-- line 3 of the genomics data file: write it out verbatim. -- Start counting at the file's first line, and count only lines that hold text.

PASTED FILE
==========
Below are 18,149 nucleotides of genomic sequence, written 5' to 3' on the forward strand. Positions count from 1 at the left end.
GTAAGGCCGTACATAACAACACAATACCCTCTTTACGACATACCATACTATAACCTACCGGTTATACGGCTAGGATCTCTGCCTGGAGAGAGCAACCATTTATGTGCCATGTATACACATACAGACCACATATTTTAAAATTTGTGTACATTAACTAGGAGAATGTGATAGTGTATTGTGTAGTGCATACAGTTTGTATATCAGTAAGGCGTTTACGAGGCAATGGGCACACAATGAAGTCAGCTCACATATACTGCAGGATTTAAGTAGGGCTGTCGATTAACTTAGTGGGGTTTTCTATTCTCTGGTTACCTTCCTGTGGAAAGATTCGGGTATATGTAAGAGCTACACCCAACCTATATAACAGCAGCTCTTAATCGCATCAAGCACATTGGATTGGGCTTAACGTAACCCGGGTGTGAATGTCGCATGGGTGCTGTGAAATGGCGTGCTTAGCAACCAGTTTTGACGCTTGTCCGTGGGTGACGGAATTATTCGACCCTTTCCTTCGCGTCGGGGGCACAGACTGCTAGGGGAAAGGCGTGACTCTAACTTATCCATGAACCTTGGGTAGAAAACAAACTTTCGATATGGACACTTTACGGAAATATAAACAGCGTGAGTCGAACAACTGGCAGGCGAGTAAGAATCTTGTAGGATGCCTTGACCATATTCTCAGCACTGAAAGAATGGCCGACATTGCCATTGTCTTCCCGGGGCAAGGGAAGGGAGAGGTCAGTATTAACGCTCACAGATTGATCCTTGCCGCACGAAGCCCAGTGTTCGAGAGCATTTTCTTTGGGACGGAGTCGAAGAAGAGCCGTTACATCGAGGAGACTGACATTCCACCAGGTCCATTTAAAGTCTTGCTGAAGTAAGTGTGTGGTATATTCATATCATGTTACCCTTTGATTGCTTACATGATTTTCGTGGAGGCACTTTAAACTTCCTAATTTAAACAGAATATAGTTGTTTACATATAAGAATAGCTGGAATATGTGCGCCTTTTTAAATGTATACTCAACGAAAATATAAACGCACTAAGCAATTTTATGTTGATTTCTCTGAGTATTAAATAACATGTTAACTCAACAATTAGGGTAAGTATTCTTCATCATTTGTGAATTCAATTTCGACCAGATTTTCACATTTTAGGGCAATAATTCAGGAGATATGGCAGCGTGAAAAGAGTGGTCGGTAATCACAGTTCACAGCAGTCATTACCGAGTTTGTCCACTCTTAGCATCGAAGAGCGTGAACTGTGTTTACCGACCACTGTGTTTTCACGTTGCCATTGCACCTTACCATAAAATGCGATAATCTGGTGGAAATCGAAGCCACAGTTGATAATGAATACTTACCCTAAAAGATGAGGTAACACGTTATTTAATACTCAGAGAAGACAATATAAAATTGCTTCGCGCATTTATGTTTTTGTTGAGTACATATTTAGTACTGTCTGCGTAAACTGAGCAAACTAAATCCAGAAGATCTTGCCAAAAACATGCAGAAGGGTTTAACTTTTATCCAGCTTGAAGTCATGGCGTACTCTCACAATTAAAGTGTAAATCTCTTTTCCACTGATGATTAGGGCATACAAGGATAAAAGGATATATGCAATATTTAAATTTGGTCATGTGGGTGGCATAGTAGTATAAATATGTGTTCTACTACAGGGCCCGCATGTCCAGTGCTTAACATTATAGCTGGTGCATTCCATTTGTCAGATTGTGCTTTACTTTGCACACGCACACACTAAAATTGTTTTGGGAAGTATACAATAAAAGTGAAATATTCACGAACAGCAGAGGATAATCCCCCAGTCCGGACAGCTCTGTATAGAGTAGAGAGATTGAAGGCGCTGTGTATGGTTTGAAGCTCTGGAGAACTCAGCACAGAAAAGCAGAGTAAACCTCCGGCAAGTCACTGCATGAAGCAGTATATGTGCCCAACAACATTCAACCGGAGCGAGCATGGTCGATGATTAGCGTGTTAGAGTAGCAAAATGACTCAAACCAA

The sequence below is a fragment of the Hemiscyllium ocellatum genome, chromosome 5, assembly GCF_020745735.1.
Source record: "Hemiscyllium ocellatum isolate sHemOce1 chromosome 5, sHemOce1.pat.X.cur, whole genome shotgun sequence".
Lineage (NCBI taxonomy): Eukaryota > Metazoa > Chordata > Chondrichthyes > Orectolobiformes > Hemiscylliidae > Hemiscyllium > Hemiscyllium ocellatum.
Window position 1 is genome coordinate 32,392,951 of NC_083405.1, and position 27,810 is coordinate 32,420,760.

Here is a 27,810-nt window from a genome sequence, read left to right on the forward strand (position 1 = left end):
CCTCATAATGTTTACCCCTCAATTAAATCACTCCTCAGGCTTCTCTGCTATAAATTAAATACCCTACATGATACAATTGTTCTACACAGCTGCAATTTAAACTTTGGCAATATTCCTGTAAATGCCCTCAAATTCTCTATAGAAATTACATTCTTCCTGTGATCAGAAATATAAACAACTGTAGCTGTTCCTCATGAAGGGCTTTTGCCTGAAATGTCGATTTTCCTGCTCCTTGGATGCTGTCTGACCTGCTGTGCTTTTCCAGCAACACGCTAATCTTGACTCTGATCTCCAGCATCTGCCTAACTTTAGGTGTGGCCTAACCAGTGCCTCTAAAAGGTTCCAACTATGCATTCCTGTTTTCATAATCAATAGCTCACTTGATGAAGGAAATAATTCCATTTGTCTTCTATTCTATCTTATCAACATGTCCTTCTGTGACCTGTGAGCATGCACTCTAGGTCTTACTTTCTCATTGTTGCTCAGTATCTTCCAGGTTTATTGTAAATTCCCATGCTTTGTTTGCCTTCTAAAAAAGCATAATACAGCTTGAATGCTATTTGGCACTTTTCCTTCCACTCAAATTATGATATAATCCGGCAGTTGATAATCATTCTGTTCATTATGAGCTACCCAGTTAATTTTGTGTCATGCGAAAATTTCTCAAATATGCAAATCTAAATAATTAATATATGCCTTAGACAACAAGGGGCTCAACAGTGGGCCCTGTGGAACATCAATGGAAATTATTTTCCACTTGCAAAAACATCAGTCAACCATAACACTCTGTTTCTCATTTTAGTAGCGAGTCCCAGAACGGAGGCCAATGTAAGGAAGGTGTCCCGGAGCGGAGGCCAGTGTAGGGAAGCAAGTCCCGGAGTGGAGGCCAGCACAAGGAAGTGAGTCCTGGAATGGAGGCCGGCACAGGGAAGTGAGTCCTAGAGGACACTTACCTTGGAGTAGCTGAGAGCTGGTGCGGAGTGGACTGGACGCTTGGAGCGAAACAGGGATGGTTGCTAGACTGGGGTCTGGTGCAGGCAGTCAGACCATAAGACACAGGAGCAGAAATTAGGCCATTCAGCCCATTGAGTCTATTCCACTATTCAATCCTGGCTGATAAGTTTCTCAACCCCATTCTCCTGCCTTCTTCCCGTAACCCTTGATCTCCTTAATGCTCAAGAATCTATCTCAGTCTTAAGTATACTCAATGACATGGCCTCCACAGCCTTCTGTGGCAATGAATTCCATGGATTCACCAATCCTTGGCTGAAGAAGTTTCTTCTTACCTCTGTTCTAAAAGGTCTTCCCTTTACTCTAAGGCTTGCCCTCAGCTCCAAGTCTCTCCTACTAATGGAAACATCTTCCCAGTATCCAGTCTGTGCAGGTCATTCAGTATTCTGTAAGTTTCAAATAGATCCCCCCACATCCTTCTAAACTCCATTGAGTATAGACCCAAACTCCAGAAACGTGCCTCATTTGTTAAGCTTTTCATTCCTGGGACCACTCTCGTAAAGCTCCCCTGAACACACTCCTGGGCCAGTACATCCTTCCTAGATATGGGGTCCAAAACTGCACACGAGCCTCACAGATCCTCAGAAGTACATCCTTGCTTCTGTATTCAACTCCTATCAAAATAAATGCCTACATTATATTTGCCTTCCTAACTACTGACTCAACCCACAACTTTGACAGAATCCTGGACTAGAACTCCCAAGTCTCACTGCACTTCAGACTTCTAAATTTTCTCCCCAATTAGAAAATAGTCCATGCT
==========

The sequence below is a fragment of the Hemiscyllium ocellatum genome, chromosome 5, assembly GCF_020745735.1.